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Brad Schneider Talks Latest Congressional Run

Former congressman Brad Schneider is locked in a tight race for incumbent Republican Rep. Bob Dold’s 10th Congressional District House seat. Schneider unseated Dold in the 2012 election, but was beat in a 2014 rematch.

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    Former congressman Brad Schneider is locked in a tight race for incumbent Republican Rep. Bob Dold’s 10th Congressional District House seat. Schneider unseated Dold in the 2012 election, but was beat in a 2014 rematch.

    In an exclusive interview with Ward Room Monday afternoon, Schneider discussed his most recent campaign, working toward bipartisan solutions in Washington and supporting Democratic presidential nominee Hillary Clinton.

    “If you look at my record, you look at my focus, I think my priorities and values better reflect the broad priorities and values within the district,” Schneider said.

    The Democrat faulted his opponent for supporting a Republican budget that would reduce access to Pell Grants for higher education and cut funding for Medicare and the Supplemental Nutrition Assistance Program, among other things. Schneider explained that he doesn’t want to cut Medicare, raise the retirement age for social security or make education further out of reach.

    “As I’ve talked to people around the district, I hear the same message over and over,” Schneider said. “A sense that this district was better served when I was in Congress by my team and the work we did at home and better represented by the votes I took when I was in Congress.”

    Schneider pointed to some key differences between himself and Dold. He claimed Dold hasn’t supported an assault weapon ban and has supported a Republican budget that would defund Obamacare. He also pointed to his endorsement from Naral Pro Choice America, slamming Dold for introducing legislation that would’ve shut down planned Parenthood clinics for 90 days.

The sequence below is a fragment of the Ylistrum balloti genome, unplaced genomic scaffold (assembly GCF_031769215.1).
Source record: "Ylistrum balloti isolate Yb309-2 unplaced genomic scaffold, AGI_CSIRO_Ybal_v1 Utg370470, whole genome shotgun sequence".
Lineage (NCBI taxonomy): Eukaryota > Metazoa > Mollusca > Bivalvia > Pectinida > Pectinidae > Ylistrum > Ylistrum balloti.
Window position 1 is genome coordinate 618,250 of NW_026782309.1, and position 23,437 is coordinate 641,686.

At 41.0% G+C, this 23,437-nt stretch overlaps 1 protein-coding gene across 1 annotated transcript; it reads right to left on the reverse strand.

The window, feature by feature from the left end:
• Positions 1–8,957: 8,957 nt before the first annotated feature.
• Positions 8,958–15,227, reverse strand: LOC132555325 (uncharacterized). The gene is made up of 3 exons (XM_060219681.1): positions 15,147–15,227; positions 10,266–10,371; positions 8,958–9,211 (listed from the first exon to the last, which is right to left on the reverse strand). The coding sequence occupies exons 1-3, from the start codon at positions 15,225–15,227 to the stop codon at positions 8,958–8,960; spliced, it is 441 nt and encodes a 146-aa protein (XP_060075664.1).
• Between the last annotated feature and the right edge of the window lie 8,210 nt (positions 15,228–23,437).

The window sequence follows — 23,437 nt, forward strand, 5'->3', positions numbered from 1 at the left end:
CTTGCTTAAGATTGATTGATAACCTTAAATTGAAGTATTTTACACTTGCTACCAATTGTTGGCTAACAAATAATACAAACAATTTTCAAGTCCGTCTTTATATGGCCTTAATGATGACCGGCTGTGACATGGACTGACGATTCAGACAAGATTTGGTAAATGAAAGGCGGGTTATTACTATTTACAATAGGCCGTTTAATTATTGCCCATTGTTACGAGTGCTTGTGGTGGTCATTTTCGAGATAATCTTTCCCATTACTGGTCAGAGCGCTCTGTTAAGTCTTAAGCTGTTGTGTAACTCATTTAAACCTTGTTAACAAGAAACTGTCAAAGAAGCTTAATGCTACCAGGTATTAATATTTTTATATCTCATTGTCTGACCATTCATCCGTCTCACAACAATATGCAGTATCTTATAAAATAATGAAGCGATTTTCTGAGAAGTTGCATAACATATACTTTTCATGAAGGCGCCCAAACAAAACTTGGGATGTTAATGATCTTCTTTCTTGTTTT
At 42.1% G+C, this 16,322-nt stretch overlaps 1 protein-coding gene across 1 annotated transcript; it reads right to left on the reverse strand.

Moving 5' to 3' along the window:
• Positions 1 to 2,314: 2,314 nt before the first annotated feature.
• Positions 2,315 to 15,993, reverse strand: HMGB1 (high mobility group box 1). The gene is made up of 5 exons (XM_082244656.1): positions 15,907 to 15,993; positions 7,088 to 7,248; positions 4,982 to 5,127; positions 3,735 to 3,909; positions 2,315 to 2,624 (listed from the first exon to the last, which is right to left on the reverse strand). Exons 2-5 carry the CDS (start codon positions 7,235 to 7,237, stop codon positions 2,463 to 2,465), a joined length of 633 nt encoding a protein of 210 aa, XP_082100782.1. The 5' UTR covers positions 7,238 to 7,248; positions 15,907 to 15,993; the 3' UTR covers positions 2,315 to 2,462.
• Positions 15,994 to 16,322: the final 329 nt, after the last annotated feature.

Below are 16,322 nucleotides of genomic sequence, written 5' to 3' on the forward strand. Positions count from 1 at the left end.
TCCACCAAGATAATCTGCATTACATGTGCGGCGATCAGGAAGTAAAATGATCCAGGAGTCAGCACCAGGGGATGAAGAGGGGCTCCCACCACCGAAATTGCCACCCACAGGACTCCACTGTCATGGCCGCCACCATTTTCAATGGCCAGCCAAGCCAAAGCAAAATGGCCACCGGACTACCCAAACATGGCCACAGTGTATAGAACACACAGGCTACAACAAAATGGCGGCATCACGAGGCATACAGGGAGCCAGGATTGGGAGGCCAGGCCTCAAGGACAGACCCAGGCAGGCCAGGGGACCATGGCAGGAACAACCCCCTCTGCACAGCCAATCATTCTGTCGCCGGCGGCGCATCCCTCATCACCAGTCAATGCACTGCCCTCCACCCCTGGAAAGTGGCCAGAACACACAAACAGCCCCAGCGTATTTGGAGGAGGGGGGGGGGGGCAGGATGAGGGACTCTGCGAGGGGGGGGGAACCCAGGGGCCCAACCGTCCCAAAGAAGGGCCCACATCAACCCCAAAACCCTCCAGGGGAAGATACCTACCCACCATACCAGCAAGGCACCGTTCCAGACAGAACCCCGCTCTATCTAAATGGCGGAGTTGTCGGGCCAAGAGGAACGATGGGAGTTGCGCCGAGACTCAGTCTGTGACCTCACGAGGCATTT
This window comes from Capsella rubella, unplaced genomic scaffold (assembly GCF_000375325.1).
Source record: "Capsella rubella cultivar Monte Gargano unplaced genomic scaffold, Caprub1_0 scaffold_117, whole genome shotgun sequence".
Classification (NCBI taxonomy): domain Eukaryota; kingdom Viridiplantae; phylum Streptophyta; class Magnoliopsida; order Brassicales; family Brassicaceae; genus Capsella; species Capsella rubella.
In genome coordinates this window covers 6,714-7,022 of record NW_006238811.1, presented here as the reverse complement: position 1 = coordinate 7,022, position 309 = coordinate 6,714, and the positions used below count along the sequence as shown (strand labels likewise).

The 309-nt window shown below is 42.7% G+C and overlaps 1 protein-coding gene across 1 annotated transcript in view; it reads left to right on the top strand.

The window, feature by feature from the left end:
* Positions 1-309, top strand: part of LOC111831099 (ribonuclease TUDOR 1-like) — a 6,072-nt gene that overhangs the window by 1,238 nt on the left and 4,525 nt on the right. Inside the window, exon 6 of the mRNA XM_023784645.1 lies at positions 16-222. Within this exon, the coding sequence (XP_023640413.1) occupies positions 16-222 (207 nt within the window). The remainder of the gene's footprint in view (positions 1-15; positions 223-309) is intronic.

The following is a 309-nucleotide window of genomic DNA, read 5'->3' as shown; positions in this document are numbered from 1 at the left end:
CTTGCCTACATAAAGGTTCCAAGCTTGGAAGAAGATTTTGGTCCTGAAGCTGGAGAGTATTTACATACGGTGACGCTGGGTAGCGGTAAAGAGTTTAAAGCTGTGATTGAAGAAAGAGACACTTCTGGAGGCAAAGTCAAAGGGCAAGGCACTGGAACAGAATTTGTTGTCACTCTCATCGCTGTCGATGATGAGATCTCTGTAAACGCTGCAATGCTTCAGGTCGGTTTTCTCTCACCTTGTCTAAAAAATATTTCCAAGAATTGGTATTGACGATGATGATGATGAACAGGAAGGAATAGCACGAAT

Dold broke with Republicans last year, voting against defunding Planned Parenthood after videos emerged showing executives discussing fetuses for research purposes, according to the Daily Herald. Instead, Dold had previously introduced legislation to take federal funding from a handful of clinics that get money for aborted fetus tissue while they were investigated for 90 days.

    “This is the third time we’re running against each other, we have track records, we have positions that are clear,” Schneider said. “My positions have been consistent from the day I started running in the 2012 race. They haven’t changed so that the voters in this district know in me they have someone they can count on all the time irrespective of the political whims.””

    "As whims change, voters want to know that whoever represents them is going to stay consistent on the positions that they take. From marriage equality to protecting our environment to standing up for immigration reform,” he added.